Stephen Harper is poised to fire the starting gun for the Oct. 19 federal election as early as Sunday.
Sources say the prime minister is set to visit Gov. Gen. David Johnston within days, possibly as soon as Sunday, to formally dissolve Parliament and launch what will be the costliest and — at 11 weeks — one of the longest campaigns in Canadian history.
Here are five things voters should know about Canada’s imminent 42nd general election campaign:
1) Elections law requires a minimum campaign of 37 days. It does not impose a maximum length. Harper is choosing to make this the longest traditional campaign in Canadian history.
Only the first two election campaigns after Confederation were longer — 81 days in 1867 and 96 days in 1872 — but in those early days voting was staggered across the country over a period of several months, necessarily extending the length of the campaigns. Since then, the longest campaign was 74 days, way back in 1926.
Four of the last five campaigns were just five weeks long.
2) Due to legislation passed last year by the Harper government, campaign spending limits for parties and candidates will increase by 1/37th for every day longer than 37 days.
Even had this campaign lasted just the minimum length, it was already on target to be the costliest in history, with spending limits of about $25 million for each party running a full slate of candidates and an average of about $100,000 for each candidate. Those limits will more than double for an 11-week campaign.
That gives a tremendous advantage to Harper’s Conservative party as its candidates have raised more money than any other party.
3) Elections Canada estimates that a five-week campaign would cost about $375 million to administer. A longer campaign will mean the agency must pay untold millions more to rent office space, furniture and equipment for returning officers in each of the country’s 338 ridings and for staff in those offices.
Taxpayers will also foot the bill for much larger rebates to parties and candidates, who receive reimbursements for 50 per cent and 60 per cent, respectively, of their eligible election expenses.
4) The tradition of holding two televised leaders’ debates, the pivotal point of modern election campaigns, will not apply this time. The Conservatives upended that tradition last spring by announcing that Harper would not participate in the one French and one English debate sponsored by a consortium of broadcasters.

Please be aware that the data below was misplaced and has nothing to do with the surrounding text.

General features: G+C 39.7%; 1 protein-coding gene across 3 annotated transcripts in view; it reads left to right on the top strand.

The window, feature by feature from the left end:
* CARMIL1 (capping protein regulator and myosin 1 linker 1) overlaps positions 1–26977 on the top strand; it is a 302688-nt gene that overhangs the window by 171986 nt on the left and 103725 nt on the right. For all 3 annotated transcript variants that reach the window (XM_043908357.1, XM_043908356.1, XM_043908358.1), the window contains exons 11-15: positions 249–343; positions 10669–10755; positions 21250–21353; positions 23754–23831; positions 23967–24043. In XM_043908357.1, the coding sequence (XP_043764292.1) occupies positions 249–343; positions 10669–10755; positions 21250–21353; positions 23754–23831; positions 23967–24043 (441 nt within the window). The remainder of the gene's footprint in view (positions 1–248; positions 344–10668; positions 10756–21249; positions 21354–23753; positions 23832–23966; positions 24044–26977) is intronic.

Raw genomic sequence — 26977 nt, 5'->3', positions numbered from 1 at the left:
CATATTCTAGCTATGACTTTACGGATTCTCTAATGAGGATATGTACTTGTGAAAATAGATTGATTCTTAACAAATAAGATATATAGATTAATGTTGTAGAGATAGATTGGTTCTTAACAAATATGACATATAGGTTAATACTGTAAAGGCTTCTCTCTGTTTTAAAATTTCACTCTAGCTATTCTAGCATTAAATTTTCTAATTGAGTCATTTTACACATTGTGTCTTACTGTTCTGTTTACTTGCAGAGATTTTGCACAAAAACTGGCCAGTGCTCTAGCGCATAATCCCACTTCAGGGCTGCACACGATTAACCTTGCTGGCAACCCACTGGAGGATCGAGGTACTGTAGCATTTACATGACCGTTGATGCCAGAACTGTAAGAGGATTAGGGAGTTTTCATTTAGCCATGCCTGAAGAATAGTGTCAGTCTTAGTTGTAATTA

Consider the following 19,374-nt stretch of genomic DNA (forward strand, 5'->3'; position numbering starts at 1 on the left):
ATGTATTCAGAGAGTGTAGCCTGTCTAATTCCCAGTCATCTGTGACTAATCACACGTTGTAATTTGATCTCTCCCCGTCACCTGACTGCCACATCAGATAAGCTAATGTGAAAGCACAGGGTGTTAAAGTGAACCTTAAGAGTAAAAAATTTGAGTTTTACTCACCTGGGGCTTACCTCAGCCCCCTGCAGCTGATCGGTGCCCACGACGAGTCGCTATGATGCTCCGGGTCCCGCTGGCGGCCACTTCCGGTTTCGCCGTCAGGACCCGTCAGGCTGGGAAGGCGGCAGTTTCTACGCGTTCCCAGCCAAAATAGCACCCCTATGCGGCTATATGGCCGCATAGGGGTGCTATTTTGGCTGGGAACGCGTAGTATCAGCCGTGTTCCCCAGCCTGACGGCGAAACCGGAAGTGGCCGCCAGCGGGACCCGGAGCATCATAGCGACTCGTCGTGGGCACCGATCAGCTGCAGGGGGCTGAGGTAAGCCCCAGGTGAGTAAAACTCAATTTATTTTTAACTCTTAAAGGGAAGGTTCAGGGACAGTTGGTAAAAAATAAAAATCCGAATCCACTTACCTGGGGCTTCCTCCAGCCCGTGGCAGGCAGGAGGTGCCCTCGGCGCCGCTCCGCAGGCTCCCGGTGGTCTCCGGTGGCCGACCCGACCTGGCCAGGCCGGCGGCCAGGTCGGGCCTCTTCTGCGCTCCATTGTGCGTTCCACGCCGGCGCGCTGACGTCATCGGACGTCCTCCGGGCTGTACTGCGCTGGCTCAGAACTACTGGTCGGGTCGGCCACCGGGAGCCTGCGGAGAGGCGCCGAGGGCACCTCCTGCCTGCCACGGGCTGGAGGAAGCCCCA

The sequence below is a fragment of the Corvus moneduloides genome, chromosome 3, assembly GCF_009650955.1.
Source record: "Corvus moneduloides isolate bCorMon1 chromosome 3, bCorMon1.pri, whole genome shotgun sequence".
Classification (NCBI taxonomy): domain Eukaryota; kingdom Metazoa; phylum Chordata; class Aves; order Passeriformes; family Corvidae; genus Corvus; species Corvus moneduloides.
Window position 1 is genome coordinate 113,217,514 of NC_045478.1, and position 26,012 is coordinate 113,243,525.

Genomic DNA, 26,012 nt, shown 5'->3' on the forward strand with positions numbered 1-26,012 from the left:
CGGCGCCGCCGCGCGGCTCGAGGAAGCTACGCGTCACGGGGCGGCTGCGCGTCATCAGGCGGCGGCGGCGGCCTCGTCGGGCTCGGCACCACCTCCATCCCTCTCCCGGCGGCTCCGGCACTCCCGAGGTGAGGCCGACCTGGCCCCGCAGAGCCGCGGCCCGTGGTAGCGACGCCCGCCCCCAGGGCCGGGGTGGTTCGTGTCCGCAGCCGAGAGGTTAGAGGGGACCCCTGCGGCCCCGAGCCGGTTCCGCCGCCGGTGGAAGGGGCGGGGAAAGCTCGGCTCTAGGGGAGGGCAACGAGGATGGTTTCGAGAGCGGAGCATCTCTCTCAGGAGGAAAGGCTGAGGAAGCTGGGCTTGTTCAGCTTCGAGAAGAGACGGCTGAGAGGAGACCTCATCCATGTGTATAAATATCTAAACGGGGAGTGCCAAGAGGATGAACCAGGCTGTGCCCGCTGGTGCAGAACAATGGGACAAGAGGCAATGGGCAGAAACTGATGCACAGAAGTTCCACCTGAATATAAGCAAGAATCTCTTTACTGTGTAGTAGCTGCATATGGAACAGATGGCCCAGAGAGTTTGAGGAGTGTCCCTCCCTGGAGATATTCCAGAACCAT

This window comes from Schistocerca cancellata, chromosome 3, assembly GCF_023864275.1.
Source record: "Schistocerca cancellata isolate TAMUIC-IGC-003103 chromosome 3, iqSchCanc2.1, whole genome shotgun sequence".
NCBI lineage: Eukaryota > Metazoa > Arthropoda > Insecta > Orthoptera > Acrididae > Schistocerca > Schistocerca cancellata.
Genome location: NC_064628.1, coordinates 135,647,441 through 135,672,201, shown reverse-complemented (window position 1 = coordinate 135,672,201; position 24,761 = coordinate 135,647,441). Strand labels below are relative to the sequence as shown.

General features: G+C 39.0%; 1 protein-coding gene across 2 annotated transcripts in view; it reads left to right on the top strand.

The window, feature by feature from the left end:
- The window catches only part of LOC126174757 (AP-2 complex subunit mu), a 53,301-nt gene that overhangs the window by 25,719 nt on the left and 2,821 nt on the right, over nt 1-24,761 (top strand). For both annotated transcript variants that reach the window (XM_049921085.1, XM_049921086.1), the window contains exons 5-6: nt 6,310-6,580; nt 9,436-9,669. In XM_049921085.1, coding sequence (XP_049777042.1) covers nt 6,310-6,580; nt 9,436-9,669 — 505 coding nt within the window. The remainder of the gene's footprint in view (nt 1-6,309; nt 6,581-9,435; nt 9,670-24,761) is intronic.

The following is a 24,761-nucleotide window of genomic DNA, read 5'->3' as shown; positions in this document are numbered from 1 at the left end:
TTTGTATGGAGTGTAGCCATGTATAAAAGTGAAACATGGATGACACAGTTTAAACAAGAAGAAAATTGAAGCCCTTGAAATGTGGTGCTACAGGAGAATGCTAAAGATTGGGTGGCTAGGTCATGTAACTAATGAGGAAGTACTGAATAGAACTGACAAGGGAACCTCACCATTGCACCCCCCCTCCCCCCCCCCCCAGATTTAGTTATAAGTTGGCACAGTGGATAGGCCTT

Instead, there will be a series of at least four debates sprinkled throughout the campaign and sponsored by a variety of sources, starting Aug. 6 with a debate sponsored by Maclean’s magazine. The three other debates in which the main party leaders have agreed to participate are being sponsored by the Globe and Mail and Google Canada, the Munk Debates and Quebec television network TVA.
The broadcast consortium is still proposing to hold one French and one English debate in early October but Harper has refused to take part and the NDP, which has agreed in principle only, has signalled that Tom Mulcair won’t be there if the prime minister is not. Without two of three main party leaders, it’s doubtful these two debates will ever get off the ground.
5) Under legislation passed by the Harper government last year, voters will need to produce identification that shows where they live before being allowed to cast ballots. As well, voter information cards sent to all electors by Elections Canada will no longer be considered valid pieces of ID. Electoral experts have warned these two measures could disenfranchise tens of thousands of voters, particularly the elderly, young people and aboriginals who are least likely to have proof of address.
A voter without proof of address can get another person, who is registered to vote in the same polling area and does have the proper ID, to attest to his or her address. A person can attest for only one other person.